First – a brief moment of silence for all the acts of violence occurring in the world.
Second – to focus on a close neighbor. I was sifting through the massive WhatsApp messages when I learned of the Paris attacks and immediately began to send texts to those I know or friends who have family and friends in the area. Similar to the scary recall I have from the morning of 9/11 (walking to school that morning and consoling a friend who was balling her eyes out because her mother couldn’t get a hold of her father who had flown to New York the previous day and was supposed to be near the towers), terrorist attacks and acts of war will remain on our minds for months and years to come.
How does A.I. fit in? Drone airstrikes by allies targeting the ISIS situation ensue. Just last month a self-piloting Black Hawk helicopter was unaided by humans and completed a successful, safe landing for tether-attached cargo. By the way, this was a Lockheed acquisition.
This past August saw a letter by thousands of scientists calling for a ban on lethal weapons controlled by A.I. machines, stating specifically, “Artificial Intelligence (AI) technology has reached a point where the deployment of such systems is—practically if not legally—feasible within years not decades, and the stakes are high: autonomous weapons have been described as the third revolution in warfare, after gunpowder and nuclear arms.”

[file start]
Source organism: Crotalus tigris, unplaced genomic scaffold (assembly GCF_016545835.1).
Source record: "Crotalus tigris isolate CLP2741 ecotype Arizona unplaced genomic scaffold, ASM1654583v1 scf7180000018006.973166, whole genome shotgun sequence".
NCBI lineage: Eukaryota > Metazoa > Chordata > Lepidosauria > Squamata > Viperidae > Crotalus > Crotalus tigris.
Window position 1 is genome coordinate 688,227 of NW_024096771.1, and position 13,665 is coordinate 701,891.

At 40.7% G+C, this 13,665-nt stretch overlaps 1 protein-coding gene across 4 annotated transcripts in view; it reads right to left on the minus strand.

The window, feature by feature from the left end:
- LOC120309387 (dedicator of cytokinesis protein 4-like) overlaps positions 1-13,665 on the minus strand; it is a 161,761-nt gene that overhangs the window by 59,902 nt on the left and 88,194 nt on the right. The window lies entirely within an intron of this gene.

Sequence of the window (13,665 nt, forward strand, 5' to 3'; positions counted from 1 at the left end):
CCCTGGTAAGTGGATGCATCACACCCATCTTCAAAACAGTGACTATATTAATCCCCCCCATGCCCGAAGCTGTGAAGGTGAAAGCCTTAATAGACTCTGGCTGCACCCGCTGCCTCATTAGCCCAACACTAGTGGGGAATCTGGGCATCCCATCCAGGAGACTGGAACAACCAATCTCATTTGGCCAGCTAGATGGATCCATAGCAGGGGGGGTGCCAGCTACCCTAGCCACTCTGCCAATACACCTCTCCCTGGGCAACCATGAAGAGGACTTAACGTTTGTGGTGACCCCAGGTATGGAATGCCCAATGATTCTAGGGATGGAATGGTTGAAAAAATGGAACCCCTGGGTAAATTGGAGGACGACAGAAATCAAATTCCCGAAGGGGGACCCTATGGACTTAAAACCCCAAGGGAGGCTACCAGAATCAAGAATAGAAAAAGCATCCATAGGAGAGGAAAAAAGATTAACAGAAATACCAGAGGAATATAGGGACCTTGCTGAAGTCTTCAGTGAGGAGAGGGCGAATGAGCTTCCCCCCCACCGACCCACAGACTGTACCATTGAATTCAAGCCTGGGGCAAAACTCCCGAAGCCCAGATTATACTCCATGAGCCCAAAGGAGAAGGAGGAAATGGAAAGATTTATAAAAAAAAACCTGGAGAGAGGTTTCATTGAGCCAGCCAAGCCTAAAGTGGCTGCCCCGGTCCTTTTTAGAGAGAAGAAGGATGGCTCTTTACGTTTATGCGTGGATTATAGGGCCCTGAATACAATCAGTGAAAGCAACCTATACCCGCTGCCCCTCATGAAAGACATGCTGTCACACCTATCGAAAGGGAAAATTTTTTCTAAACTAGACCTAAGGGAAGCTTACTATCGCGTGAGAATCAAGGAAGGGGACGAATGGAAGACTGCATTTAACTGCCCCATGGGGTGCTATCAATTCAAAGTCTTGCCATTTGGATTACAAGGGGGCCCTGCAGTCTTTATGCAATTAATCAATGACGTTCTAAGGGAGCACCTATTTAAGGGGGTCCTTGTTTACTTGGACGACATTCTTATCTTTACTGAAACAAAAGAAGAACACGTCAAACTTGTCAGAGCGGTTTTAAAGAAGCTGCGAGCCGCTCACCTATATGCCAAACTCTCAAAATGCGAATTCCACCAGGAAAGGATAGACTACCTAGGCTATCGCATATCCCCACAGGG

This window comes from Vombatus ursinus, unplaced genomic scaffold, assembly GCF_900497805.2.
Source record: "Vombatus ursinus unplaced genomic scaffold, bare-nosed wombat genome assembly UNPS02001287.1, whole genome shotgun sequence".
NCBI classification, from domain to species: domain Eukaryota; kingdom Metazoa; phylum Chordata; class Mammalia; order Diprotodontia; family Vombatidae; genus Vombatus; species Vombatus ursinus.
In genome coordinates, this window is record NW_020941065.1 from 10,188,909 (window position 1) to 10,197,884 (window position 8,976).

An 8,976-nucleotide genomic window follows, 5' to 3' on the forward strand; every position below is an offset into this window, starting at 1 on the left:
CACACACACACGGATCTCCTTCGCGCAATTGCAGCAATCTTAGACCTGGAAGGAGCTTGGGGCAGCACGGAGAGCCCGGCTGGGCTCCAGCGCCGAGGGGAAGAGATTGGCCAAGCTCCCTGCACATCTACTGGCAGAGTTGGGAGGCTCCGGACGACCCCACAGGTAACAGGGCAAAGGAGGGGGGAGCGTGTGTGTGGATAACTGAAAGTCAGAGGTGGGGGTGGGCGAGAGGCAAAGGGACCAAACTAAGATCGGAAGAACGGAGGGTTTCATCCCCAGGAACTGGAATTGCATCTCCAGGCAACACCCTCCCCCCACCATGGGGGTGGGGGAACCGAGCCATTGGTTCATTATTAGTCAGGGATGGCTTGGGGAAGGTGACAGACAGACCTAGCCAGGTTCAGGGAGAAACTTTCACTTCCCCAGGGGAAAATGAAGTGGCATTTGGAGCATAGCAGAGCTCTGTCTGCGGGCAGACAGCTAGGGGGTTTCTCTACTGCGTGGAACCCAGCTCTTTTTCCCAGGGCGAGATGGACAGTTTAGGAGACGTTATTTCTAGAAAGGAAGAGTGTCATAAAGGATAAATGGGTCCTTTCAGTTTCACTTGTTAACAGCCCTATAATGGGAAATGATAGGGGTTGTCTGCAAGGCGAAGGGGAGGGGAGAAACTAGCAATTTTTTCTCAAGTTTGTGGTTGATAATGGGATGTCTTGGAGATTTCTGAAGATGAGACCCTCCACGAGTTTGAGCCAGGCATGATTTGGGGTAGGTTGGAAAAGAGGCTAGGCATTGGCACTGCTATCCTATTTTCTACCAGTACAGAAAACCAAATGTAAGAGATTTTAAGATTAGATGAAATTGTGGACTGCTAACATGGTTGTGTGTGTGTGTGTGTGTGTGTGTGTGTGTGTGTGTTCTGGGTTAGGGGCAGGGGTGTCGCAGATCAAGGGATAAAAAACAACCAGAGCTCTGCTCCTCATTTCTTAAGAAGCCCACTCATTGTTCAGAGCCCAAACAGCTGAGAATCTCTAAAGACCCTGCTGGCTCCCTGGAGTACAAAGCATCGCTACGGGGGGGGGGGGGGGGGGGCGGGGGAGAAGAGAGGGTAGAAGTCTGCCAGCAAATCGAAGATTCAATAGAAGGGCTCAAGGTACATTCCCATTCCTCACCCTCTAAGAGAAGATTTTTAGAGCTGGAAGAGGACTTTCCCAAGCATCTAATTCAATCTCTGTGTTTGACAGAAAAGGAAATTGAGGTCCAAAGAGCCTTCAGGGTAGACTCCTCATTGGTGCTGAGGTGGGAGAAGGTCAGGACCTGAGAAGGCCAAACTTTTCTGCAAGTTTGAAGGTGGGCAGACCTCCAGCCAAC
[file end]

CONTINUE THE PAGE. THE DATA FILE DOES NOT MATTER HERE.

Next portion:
Just because we can, does this mean we should? Will humanity fight war one day with machines rather than human lives, or would AI in war reduce the total number of lives lost due to violence? Or will it increase the number of lives lost overall, with less humans IN the machines but more dying because of them? How do we protect the tech from falling into the wrong hands – which, if history has proven *anything* at all – is impossible?